Linux kernel 5.15 is out with many new features, support, and security. The Linux 5.15 kernel release further improves the support for AMD CPUs and GPUs, Intel’s 12th Gen CPUs, and brings new features like NTFS3, KSMBD (CIFS/SMB3), and further Apple M1 support, amongst many other changes and additions.
In the following tutorial, you will learn how to install the latest 5.15 Linux Kernel on Debian 11 Bullseye using the Debian Experimental repository with APT pinning. In time, unstable (sid) and testing (bookworm) will receive the 5.15 kernel, much like the previous 5.14 did as well.
The tutorial will be updated to reflect the changes when this change of repositories occurs.
Table of Contents
- Recommended OS: Debian 11 Bullseye
- User account: A user account with sudo or root access.
Update Operating System
Update your Debian operating system to make sure all existing packages are up to date:
sudo apt update && sudo apt upgrade -y
The tutorial will be using the sudo command and assuming you have sudo status.
To verify sudo status on your account:
Example output showing sudo status:
[joshua@debian~]$ sudo whoami root
To set up an existing or new sudo account, visit our tutorial on Adding a User to Sudoers on Debian.
To use the root account, use the following command with the root password to log in.
For Debian 11 operating systems that are in production or serve as a vital desktop computer, do not use the 5.15 kernel from this repository or the one you can manually download until it minimum hits the testing branch (Debian Bookworm) you are that eager to try.
Installing or upgrading to this kernel can, like any unstable package, be unpredictable in terms of operating and security and cause data loss that cannot be recovered.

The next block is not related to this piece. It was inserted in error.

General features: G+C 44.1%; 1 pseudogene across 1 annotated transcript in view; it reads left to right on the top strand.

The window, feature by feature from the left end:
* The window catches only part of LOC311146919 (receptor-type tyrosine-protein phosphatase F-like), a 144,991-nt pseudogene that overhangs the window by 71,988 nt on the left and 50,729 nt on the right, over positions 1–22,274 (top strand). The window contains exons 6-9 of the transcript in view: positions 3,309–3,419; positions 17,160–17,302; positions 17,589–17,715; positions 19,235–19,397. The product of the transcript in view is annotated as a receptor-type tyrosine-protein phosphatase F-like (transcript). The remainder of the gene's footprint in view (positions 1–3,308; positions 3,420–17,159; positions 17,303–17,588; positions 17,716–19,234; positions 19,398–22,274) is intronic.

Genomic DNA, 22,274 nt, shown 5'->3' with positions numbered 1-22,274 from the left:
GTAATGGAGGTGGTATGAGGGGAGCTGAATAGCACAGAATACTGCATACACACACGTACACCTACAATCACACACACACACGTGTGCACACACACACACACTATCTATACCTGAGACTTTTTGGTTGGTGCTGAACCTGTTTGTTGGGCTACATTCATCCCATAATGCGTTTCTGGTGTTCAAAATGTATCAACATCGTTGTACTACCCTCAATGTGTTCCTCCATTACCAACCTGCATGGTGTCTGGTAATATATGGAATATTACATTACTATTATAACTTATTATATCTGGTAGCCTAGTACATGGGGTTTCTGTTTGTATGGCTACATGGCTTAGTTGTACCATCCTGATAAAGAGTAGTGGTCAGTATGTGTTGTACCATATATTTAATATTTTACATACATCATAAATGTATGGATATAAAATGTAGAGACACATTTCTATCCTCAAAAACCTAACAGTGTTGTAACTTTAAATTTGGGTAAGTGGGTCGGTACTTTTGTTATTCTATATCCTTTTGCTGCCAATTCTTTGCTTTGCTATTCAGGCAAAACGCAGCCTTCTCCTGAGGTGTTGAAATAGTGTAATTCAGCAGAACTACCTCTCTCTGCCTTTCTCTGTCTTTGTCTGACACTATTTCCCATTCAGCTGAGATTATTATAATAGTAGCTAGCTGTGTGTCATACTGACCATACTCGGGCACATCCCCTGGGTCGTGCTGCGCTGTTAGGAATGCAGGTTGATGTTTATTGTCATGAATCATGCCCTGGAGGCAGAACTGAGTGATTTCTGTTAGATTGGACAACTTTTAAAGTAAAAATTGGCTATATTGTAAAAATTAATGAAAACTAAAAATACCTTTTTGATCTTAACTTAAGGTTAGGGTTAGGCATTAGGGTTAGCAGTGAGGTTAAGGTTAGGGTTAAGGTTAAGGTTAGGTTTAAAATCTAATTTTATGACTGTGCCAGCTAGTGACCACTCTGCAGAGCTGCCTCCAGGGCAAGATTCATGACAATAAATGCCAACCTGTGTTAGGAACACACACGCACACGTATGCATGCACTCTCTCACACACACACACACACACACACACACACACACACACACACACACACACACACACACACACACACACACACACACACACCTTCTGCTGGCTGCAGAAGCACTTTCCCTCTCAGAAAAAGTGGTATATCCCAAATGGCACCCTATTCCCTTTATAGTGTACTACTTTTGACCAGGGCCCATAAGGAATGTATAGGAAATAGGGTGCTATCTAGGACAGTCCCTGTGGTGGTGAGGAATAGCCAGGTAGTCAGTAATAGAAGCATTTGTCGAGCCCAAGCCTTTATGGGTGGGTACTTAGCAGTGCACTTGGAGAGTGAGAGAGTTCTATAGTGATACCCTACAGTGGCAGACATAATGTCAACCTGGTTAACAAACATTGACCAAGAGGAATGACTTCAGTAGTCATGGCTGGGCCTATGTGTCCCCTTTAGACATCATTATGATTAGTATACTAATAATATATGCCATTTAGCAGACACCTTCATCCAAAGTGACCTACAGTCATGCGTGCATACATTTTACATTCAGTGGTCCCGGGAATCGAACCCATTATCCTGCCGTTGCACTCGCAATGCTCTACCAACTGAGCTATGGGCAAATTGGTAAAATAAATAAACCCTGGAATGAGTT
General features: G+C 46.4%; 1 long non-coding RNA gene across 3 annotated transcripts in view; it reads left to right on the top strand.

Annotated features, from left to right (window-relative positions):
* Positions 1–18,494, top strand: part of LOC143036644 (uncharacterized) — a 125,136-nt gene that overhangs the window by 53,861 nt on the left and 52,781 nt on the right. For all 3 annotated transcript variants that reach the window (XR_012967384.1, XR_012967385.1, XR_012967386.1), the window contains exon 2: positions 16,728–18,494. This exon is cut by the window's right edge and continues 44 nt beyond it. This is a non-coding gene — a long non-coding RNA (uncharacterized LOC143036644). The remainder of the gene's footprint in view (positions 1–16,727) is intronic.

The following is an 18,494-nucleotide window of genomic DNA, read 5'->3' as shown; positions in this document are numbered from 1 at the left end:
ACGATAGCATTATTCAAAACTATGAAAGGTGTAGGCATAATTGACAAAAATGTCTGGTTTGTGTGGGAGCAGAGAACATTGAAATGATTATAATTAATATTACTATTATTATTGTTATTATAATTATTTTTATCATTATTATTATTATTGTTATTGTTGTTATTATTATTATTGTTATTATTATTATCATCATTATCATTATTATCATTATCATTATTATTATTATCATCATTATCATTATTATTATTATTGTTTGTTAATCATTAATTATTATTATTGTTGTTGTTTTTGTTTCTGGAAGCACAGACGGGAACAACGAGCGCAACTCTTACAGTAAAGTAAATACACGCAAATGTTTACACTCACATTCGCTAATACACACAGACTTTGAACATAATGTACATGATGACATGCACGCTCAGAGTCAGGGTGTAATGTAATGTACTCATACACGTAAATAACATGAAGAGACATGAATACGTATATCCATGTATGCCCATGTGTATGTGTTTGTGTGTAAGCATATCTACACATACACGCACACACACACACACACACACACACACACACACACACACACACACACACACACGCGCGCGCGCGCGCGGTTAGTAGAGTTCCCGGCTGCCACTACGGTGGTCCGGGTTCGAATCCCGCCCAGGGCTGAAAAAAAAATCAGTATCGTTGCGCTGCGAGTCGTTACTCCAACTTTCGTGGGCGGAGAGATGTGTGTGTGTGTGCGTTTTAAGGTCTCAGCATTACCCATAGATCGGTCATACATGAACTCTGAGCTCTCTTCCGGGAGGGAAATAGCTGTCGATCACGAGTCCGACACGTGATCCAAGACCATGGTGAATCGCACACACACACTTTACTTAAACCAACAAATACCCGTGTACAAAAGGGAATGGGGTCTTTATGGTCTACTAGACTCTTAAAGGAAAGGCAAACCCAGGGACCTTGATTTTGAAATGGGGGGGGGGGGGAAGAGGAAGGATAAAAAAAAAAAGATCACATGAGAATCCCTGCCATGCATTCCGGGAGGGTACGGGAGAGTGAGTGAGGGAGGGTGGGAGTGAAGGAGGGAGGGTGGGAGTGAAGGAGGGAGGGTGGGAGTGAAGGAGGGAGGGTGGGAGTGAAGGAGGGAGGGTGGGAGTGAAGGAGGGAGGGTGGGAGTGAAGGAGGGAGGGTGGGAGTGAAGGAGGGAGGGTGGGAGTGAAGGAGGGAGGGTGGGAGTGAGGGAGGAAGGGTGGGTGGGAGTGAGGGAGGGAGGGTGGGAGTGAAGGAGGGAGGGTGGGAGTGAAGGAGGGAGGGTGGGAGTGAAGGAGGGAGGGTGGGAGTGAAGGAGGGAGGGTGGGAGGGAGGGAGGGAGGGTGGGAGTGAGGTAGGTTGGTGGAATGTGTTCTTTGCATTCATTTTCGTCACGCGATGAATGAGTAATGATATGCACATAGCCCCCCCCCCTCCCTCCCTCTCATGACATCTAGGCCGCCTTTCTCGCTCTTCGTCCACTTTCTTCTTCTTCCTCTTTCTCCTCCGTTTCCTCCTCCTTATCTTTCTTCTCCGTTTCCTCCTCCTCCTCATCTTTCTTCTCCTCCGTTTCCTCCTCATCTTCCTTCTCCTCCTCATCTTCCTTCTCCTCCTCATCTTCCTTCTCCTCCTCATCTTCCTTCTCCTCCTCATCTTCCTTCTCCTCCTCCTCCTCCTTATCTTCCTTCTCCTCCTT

Add the Unstable Repository
The first step is to import the experimental branch. For now, this is the only way to install the Linux Kernel 5.15. As explained at the start of the tutorial, it will eventually make its way to the unstable/testing branch in the next few weeks to months.
The easiest way is to open your terminal and copy and paste the following echo command to add the repositories required.
echo "deb http://deb.debian.org/debian experimental main contrib non-free" | sudo tee -a /etc/apt/sources.list echo "deb-src http://deb.debian.org/debian experimental main contrib non-free" | sudo tee -a /etc/apt/sources.list
To confirm this was added, you can take the extra step and verify by opening the /etc/apt/sources.list file.
sudo nano /etc/apt/sources.list
Example of successful repository import:
To exit, use the (CTRL+X) keyboard combination.
Update your apt repository to reflect the new additions.
sudo apt update
Install or Upgrade Linux Kernel 5.15
With the new repository added, you can begin to install Linux Kernel 5.15.
Execute the following command in your terminal.
sudo apt install -t experimental linux-image-amd64
Type “Y,” then press the “ENTER KEY” to proceed with the installation.
Upgrade Method (Recommended)
The best option is to use APT pinning so the standard update command will check the experimental repository for the linux-img-amd package first while keeping the rest of your Debian 11 packages on the existing repositories. This ensures when any updates come out, you will receive them quickly.